A slight overbite is normal and even desirable in most circumstances. However, a severe overbite, also known as a "deep overbite", can cause a host of dental health issues and therefore require treatment. Here’s why overbite correction is important and how jaw surgery for overbite works.
Why You Should Correct Your Overbite
An overbite is when the upper teeth excessively extend beyond the bottom teeth while the mouth is closed, according to the American Association of Orthodontists.
“Patients with an overbite usually have some degree of jaw discrepancy, which causes the overbite,” Jaclyn A. Tomsic, MD, DMD, FACS, an oral and maxillofacial surgeon in Ohio, tells WebMD Connect to Care. “The degree of discrepancy determines the severity of the overbite.”
“When a patient has an overbite, unnatural forces are placed on the teeth,” Tomsic explains. These unnatural forces can cause both jaw and temporomandibular joint (TMJ) pain over time. The temporomandibular joint is the hinge joint that connects the jaw to the rest of the skull.
Other reasons to correct an overbite, according to the American Association of Orthodontists, include:
- Loss of tooth structure. An untreated overbite can cause a lot of wear on the lower front teeth.
- Injury to the roof of the mouth. A deep overbite can cause the lower teeth to hurt the roof of the mouth and create ulcers or painful sores.
- Planned teeth straightening treatment. If you are considering straightening your teeth, misaligned teeth often can’t be properly fixed unless your overbite is also corrected.
How Overbite Correction Surgery Works
Correcting an overbite depends on the degree of misalignment. Slight overbite correction can be accomplished with braces or clear dental aligners, but in moderate or severe cases, “jaw repositioning surgery (aka orthognathic surgery) is the only way to achieve a normal occlusion [or] bite,” says Tomsic.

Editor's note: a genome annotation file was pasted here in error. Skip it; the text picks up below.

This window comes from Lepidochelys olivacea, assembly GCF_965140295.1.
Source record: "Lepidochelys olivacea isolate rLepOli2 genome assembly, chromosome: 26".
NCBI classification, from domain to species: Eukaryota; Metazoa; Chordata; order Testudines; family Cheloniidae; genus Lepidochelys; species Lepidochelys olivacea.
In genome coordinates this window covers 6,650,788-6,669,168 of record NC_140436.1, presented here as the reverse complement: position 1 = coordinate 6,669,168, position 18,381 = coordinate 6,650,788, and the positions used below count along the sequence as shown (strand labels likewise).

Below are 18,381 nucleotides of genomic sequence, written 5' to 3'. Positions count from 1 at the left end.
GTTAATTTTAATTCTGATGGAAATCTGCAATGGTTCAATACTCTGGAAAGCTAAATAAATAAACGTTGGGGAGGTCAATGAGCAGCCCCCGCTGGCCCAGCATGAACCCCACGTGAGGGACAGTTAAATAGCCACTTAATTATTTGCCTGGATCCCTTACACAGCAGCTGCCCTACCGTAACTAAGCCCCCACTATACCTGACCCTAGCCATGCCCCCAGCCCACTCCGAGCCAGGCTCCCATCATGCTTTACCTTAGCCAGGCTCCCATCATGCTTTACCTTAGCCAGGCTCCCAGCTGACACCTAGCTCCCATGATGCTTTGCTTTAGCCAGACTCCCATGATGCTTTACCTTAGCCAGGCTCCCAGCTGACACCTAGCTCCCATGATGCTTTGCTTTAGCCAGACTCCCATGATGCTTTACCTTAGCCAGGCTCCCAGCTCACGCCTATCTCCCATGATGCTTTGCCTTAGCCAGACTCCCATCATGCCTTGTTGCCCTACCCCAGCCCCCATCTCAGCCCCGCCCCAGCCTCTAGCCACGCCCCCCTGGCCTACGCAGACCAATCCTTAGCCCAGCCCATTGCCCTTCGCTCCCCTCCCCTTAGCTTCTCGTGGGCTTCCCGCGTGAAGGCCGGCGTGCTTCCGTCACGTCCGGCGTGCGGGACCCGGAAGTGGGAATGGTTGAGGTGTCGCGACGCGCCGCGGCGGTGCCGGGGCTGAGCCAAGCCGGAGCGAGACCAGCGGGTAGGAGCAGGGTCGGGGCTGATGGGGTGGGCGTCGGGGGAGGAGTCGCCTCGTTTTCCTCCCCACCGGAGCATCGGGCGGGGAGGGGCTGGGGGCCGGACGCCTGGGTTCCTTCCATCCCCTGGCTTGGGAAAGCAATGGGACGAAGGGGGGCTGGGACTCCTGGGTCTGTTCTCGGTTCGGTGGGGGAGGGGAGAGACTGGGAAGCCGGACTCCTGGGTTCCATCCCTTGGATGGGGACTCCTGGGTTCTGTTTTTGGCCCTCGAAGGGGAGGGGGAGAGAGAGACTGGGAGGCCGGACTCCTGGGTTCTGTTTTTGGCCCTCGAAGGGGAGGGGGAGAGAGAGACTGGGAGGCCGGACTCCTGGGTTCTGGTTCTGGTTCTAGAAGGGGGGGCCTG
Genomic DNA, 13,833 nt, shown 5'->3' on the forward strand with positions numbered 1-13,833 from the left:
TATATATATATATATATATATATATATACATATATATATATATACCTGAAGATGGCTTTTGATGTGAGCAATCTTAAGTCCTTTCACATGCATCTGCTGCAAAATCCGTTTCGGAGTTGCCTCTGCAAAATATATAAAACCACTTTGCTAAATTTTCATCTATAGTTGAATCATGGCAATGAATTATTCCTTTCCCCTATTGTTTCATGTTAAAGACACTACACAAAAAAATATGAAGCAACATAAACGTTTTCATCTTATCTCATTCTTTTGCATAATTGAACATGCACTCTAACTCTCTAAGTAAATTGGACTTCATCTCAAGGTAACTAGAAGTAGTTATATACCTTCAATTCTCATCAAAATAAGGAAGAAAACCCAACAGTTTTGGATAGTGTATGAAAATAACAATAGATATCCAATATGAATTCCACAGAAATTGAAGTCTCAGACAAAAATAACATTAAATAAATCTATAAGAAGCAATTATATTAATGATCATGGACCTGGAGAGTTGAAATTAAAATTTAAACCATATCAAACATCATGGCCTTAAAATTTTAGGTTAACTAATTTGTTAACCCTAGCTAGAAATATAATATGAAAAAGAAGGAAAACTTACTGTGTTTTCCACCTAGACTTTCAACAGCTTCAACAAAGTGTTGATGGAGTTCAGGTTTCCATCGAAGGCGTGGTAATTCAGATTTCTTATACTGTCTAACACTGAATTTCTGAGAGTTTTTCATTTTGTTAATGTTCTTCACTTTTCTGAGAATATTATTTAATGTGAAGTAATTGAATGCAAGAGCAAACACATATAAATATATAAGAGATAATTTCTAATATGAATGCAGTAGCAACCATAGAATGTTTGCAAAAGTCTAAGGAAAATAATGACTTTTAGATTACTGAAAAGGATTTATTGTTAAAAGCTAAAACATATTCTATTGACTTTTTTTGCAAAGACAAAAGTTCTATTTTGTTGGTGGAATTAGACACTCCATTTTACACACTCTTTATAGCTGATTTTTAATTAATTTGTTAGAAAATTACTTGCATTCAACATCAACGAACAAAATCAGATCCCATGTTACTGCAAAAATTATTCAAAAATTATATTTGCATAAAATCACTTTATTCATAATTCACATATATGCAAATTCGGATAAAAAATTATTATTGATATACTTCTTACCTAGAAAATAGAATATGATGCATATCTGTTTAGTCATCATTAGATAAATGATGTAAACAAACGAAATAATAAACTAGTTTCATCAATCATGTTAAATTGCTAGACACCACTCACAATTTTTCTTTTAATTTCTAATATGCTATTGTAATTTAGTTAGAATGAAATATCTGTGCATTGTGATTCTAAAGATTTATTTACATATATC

Jaw surgery typically requires pre-treatment with braces. According to Mayo Clinic, braces are usually required for 12 to 18 months prior to surgery—in order to move the teeth into the right position for surgery. You'll also need braces after the surgery for a set period of time to maintain teeth and bite alignment.
You'll work with your maxillofacial surgeon to determine your treatment arc. They'll likely use diagnostics like x-rays and models of your teeth to determine the course of your care. They might also use CT scans and other computer-guided programs to get accurate data for your specific case.
During the surgery, your surgeon will make the cuts to access your jaw inside of your mouth to reduce scarring on your face. Sometimes, small cuts may be needed outside your mouth, according to Mayo Clinic. After making the cuts, your surgeon will move your jaw into the correct position.
Your surgeon will then affix bone plates, screws, wires, and/or rubber bands to your jaw bones. These items will anchor your jaws in their corrected position. Often, these items are strong enough to both hold your jaw new in its place and not require your teeth to be wired together post-surgery, according to the University of Iowa Hospitals and Clinics (UI Health Care).
Tomsic says that you should expect to spend 2-3 days in the hospital after surgery and also plan to take 2 weeks off from work or school.
Generally, it takes about 6 weeks to heal from overbite surgery, according to UI Health Care. During your healing period, you may need to be on a liquid diet and limit yourself to light activities.
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